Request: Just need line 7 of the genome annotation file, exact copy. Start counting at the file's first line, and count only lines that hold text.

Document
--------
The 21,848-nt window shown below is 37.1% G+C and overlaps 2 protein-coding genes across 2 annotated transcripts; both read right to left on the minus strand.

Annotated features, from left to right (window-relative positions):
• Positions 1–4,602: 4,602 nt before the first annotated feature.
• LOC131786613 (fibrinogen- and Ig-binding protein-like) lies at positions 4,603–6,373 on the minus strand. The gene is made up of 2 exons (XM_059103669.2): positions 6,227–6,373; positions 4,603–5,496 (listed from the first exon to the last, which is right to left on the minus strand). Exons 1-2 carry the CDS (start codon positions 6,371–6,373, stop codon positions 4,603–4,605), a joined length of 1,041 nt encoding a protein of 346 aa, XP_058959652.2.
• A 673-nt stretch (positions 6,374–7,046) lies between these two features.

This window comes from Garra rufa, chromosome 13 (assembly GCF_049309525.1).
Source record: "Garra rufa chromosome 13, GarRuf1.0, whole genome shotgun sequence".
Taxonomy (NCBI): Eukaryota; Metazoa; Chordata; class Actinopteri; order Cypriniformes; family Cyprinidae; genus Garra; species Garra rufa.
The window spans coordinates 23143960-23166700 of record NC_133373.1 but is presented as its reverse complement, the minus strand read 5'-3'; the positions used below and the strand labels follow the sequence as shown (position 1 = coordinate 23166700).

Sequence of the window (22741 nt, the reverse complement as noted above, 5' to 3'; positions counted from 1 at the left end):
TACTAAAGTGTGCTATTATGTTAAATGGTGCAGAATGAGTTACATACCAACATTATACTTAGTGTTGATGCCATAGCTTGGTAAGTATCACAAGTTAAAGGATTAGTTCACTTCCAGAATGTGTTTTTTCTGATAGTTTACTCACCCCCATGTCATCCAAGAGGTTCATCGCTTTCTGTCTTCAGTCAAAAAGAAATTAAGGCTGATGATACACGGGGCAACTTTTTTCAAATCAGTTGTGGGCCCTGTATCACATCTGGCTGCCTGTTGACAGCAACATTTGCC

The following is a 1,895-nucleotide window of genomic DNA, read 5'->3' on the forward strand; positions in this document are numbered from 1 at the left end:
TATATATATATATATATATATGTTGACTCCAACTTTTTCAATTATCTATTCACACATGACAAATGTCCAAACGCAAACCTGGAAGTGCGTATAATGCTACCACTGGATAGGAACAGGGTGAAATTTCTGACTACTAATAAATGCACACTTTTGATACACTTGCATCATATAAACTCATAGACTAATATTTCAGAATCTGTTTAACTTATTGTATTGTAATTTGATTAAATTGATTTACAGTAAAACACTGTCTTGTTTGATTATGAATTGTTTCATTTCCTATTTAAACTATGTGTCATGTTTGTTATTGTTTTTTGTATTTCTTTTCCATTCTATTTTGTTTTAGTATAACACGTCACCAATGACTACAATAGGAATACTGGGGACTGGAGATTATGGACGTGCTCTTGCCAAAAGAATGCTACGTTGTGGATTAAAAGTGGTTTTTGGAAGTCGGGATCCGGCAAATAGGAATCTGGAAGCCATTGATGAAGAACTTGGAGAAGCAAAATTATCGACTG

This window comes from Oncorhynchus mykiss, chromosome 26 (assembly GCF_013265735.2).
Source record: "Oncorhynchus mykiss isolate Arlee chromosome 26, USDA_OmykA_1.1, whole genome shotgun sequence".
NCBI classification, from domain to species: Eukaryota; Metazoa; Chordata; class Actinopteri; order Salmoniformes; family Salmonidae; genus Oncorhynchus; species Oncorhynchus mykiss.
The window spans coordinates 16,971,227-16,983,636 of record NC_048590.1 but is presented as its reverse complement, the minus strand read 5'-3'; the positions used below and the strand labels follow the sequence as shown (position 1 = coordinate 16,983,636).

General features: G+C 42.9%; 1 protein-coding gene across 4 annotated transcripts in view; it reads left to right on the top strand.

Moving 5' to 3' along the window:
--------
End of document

Source record: "Garra rufa chromosome 13, GarRuf1.0, whole genome shotgun sequence".